Pulmonary fibrosis (PF) describes a condition in which the normal lung anatomy is replaced by a process of active remodeling, deposition of extracellular matrix and dramatic changes in the phenotype of both fibroblasts and alveolar epithelial cells, as a result of an abnormal wound healing process. This condition can be idiopathic, as in idiopathic pulmonary fibrosis (IPF), or secondary to genetic disorders, lung parenchyma involvement in autoimmune disorders, or to exposure to environmental toxins, chemical warfare, drugs, foreign antigens, or radiation. IPF is the most common idiopathic form of pulmonary fibrosis that affects approximately 120,000 patients in the US with a steady increase in both incidence and mortality. 40,000 patients die from IPF each year. More recently it has been proposed that many of the hallmarks of aging including genomic instability, telomere attrition, epigenetic alterations, and mitochondrial dysfunction can be considered characteristic of the fibrotic lung. Specifically, alveolar type II cells exhibit dysmorphic mitochondria, reduced energy production and increased mitochondrial reactive oxygen species. We recently discovered that administration of thyroid hormone late after bleomycin induced lung injury significantly enhanced the resolution of murine bleomycin-induced lung fibrosis. We discovered that these effects were associated with induction of PPARGC1A, a transcriptional coactivator with significant roles in regulation of metabolism, mitochondrial remodeling and mitochondrial biogenesis. This effect was accompanied by reduced apoptosis and normalized mitochondrial morphology and function in alveolar type II cells and was dependent on intact mitogeneration and mitophagy pathways. Finally, in banked plasma specimens obtained from a large, well characterized longitudinal cohort of IPF patients, we identified increased levels of circulating mitochondrial DNA that were associated with significantly increased mortality in these patients. Considering that thyroid hormone is critically important for repair after injury through activation of pro-survival and anti-oxidant signaling pathways and regulation of mitochondrial homeostasis and metabolism and that hypothyroidism is associated with unfavorable prognosis in multiple chronic conditions including IPF, we hypothesize that restoration of mitochondrial homeostasis by augmented thyroid hormone signaling could establish a viable therapeutic strategy for epithelial protection and resolution of pulmonary fibrosis. We will address this hypothesis by the following specific aims:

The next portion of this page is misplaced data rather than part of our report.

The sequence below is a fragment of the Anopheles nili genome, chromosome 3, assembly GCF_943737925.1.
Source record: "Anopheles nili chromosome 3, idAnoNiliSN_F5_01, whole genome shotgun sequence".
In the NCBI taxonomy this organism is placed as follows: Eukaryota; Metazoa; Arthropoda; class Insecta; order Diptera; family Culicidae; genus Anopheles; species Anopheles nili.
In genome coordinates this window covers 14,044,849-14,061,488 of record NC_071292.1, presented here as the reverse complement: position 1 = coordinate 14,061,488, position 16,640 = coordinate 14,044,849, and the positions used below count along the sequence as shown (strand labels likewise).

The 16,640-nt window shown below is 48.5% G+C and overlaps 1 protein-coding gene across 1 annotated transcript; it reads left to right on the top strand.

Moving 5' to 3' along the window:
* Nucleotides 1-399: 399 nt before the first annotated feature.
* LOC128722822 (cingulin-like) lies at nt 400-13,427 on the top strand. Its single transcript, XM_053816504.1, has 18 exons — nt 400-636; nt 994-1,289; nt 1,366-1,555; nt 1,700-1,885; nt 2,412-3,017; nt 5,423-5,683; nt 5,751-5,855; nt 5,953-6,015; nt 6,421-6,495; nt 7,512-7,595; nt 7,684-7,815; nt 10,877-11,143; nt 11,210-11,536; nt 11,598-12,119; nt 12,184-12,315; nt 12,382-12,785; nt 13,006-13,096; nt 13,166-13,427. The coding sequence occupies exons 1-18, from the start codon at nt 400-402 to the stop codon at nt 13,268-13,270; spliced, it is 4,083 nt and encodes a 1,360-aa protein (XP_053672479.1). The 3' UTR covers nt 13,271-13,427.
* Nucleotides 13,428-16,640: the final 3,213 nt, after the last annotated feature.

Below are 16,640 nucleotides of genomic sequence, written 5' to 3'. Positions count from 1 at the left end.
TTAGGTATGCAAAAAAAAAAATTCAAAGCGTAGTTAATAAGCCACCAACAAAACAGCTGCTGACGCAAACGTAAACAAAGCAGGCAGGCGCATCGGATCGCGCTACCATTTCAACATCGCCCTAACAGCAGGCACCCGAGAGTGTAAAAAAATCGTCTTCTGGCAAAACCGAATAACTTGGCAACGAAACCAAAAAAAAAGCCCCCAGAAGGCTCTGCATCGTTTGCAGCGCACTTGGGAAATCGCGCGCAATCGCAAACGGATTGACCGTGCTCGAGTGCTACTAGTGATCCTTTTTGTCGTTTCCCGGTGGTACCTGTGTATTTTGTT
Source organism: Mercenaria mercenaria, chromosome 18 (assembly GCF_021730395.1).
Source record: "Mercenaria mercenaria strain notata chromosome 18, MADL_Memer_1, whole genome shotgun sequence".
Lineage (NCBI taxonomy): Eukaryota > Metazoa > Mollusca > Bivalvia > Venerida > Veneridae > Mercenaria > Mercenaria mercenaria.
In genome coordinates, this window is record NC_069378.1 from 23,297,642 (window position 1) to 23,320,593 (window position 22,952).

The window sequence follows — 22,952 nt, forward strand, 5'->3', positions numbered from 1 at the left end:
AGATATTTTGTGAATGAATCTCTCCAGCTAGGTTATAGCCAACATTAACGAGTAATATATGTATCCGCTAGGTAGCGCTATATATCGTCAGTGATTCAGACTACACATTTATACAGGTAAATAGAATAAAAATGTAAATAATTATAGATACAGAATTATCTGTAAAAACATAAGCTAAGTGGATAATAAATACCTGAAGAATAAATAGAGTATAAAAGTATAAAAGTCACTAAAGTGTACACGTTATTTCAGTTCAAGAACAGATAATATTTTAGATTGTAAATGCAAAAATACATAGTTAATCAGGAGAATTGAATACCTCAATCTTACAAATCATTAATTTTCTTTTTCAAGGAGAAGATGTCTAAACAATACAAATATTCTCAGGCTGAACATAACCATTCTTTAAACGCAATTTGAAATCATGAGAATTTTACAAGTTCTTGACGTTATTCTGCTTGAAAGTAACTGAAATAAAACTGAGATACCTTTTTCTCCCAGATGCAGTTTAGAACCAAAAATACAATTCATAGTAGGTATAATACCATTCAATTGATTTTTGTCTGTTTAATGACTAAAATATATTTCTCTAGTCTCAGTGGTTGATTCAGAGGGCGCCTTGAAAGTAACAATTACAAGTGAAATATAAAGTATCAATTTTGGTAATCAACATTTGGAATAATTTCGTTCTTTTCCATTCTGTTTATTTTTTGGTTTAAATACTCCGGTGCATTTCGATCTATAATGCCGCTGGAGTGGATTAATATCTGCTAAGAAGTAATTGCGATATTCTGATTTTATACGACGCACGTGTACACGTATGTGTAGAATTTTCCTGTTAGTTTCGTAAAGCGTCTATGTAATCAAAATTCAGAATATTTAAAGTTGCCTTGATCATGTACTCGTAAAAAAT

Aim 1 : To determine that thyroid hormone signaling reverses cellular injury by inducing both mitogeneration and mitophagy.
Aim 2 : To determine how thyroid hormone signaling induced changes in mitochondrial biology result in reduction of organ fibrosis.
Aim 3 : To establish the potential utility of Sobetirome, a thyromimetic drug relatively devoid of thyroid cardiac and skeletal toxicity, as an antifibrotic agent. Together these experiments will establish the mechanisms and rationale for the use of augmenting thyroid hormone signaling as an antifibrotic strategy in humans.
The most common form of pulmonary fibrosis, idiopathic pulmonary fibrosis (IPF) is a chronic progressive disease characterized by epithelial injury, fibroblast accumulation and extensive remodeling in the lung. IPF affects approximately 5 million people worldwide and, despite extensive research efforts and two FDA approved drugs, remains a significant health burden and an unmet therapeutic need. In this proposal we aim to use thyroid hormone signaling to improve mitochondrial function and enhance epithelial cell survival as an antifibrotic strategy.